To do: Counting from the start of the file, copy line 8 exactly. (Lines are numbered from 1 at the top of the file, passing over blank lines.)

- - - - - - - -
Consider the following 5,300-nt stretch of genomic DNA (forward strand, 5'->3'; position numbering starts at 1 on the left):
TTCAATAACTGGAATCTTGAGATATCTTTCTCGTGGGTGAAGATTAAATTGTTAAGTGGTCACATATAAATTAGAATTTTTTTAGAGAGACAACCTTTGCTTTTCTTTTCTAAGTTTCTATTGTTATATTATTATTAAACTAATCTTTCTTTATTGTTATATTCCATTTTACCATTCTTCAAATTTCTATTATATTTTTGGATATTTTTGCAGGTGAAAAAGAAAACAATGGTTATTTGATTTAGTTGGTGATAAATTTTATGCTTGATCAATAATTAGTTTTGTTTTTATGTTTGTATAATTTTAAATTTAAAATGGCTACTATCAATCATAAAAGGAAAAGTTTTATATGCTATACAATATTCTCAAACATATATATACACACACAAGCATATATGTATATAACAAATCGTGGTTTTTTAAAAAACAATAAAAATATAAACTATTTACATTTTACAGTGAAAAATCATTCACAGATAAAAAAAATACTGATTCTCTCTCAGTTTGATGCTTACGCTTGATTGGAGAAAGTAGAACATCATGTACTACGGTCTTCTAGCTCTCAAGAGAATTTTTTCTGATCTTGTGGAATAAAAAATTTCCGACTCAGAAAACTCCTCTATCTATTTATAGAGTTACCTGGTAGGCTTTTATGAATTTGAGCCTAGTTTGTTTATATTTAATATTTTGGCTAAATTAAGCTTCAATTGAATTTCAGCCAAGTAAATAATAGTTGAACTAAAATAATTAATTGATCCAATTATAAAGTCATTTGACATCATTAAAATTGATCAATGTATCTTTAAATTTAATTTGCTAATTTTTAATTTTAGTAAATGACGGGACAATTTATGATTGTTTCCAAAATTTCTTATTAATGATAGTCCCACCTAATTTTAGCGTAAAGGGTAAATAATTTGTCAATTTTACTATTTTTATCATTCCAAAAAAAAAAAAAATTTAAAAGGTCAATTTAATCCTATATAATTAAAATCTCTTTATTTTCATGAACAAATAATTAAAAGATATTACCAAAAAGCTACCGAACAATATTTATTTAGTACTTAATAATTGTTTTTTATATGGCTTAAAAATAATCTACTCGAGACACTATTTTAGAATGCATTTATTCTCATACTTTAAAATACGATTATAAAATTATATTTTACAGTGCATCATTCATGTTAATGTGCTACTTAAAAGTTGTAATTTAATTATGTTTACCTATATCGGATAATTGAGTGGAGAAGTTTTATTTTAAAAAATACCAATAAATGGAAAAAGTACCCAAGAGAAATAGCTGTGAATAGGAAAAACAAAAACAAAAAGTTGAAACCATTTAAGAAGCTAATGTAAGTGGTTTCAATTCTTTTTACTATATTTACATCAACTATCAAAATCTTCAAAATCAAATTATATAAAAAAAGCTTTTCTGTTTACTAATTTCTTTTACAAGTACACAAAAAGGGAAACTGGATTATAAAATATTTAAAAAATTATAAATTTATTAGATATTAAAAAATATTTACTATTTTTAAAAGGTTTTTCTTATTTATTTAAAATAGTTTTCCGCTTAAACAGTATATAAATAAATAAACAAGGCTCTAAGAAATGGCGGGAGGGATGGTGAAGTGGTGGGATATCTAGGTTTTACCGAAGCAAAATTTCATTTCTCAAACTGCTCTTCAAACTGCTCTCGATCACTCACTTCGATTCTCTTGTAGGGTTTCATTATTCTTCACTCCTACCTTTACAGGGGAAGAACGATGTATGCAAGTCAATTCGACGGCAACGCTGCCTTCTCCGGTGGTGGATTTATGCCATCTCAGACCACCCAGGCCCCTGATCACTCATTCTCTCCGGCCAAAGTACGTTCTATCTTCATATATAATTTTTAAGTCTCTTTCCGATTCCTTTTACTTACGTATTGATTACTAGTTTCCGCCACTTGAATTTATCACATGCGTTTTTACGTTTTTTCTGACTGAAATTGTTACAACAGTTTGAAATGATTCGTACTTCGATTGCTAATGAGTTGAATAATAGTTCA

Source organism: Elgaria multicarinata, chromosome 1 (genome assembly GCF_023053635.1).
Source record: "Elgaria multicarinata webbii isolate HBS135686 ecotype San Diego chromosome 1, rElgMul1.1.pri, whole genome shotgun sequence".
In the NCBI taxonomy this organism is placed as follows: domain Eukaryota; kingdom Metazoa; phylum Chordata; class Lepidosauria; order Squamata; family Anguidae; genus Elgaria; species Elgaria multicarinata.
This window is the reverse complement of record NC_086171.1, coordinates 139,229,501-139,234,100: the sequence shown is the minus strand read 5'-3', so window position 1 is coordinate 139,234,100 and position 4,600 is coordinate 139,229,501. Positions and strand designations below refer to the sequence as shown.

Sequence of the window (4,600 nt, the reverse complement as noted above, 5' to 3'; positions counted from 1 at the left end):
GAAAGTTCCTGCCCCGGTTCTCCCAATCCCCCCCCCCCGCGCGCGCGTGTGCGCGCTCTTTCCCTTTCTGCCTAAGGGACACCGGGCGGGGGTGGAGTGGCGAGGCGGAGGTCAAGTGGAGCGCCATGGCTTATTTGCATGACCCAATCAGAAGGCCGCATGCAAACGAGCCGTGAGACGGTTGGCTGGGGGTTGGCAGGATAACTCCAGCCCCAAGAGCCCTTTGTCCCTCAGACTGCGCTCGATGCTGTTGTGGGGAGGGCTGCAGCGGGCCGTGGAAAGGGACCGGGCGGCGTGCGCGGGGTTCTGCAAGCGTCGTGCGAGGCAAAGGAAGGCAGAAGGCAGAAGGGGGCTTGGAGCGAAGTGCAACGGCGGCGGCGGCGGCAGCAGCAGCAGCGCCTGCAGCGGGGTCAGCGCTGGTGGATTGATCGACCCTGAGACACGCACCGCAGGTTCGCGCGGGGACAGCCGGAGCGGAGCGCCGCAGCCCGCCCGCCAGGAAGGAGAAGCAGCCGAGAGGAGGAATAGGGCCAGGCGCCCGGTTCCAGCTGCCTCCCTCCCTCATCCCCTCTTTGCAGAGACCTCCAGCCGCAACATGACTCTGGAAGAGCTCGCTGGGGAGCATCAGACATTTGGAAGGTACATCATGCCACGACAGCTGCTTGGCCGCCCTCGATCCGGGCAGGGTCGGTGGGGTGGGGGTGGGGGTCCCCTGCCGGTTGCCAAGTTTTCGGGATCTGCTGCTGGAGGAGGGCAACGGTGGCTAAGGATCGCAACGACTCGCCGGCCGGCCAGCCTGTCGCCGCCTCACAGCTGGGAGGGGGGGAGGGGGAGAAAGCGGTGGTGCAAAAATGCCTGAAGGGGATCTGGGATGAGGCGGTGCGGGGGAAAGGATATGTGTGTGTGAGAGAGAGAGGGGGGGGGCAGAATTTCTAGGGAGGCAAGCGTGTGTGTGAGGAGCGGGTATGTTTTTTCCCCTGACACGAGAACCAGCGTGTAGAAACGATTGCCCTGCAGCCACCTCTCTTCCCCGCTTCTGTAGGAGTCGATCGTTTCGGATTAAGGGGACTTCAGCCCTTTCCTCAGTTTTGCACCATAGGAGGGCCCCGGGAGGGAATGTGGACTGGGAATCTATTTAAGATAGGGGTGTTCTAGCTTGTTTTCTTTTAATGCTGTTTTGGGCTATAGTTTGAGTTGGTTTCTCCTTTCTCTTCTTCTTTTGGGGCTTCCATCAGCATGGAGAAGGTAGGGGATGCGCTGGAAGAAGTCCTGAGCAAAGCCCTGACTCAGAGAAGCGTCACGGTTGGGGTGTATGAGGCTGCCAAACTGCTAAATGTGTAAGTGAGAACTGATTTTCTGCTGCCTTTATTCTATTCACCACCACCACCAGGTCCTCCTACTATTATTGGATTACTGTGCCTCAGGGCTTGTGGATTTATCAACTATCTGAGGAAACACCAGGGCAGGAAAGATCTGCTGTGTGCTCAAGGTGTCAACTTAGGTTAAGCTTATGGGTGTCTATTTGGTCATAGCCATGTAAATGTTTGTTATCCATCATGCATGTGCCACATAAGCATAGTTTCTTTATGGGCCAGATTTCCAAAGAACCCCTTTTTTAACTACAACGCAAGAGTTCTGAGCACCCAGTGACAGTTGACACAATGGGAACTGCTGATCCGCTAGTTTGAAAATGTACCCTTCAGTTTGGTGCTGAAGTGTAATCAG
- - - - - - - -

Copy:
GAAAGTTCCTGCCCCGGTTCTCCCAATCCCCCCCCCCCGCGCGCGCGTGTGCGCGCTCTTTCCCTTTCTGCCTAAGGGACACCGGGCGGGGGTGGAGTGGCGAGGCGGAGGTCAAGTGGAGCGCCATGGCTTATTTGCATGACCCAATCAGAAGGCCGCATGCAAACGAGCCGTGAGACGGTTGGCTGGGGGTTGGCAGGATAACTCCAGCCCCAAGAGCCCTTTGTCCCTCAGACTGCGCTCGATGCTGTTGTGGGGAGGGCTGCAGCGGGCCGTGGAAAGGGACCGGGCGGCGTGCGCGGGGTTCTGCAAGCGTCGTGCGAGGCAAAGGAAGGCAGAAGGCAGAAGGGGGCTTGGAGCGAAGTGCAACGGCGGCGGCGGCGGCAGCAGCAGCAGCGCCTGCAGCGGGGTCAGCGCTGGTGGATTGATCGACCCTGAGACACGCACCGCAGGTTCGCGCGGGGACAGCCGGAGCGGAGCGCCGCAGCCCGCCCGCCAGGAAGGAGAAGCAGCCGAGAGGAGGAATAGGGCCAGGCGCCCGGTTCCAGCTGCCTCCCTCCCTCATCCCCTCTTTGCAGAGACCTCCAGCCGCAACATGACTCTGGAAGAGCTCGCTGGGGAGCATCAGACATTTGGAAGGTACATCATGCCACGACAGCTGCTTGGCCGCCCTCGATCCGGGCAGGGTCGGTGGGGTGGGGGTGGGGGTCCCCTGCCGGTTGCCAAGTTTTCGGGATCTGCTGCTGGAGGAGGGCAACGGTGGCTAAGGATCGCAACGACTCGCCGGCCGGCCAGCCTGTCGCCGCCTCACAGCTGGGAGGGGGGGAGGGGGAGAAAGCGGTGGTGCAAAAATGCCTGAAGGGGATCTGGGATGAGGCGGTGCGGGGGAAAGGATATGTGTGTGTGAGAGAGAGAGGGGGGGGGCAGAATTTCTAGGGAGGCAAGCGTGTGTGTGAGGAGCGGGTATGTTTTTTCCCCTGACACGAGAACCAGCGTGTAGAAACGATTGCCCTGCAGCCACCTCTCTTCCCCGCTTCTGTAGGAGTCGATCGTTTCGGATTAAGGGGACTTCAGCCCTTTCCTCAGTTTTGCACCATAGGAGGGCCCCGGGAGGGAATGTGGACTGGGAATCTATTTAAGATAGGGGTGTTCTAGCTTGTTTTCTTTTAATGCTGTTTTGGGCTATAGTTTGAGTTGGTTTCTCCTTTCTCTTCTTCTTTTGGGGCTTCCATCAGCATGGAGAAGGTAGGGGATGCGCTGGAAGAAGTCCTGAGCAAAGCCCTGACTCAGAGAAGCGTCACGGTTGGGGTGTATGAGGCTGCCAAACTGCTAAATGTGTAAGTGAGAACTGATTTTCTGCTGCCTTTATTCTATTCACCACCACCACCAGGTCCTCCTACTATTATTGGATTACTGTGCCTCAGGGCTTGTGGATTTATCAACTATCTGAGGAAACACCAGGGCAGGAAAGATCTGCTGTGTGCTCAAGGTGTCAACTTAGGTTAAGCTTATGGGTGTCTATTTGGTCATAGCCATGTAAATGTTTGTTATCCATCATGCATGTGCCACATAAGCATAGTTTCTTTATGGGCCAGATTTCCAAAGAACCCCTTTTTTAACTACAACGCAAGAGTTCTGAGCACCCAGTGACAGTTGACACAATGGGAACTGCTGATCCGCTAGTTTGAAAATGTACCCTTCAGTTTGGTGCTGAAGTGTAATCAG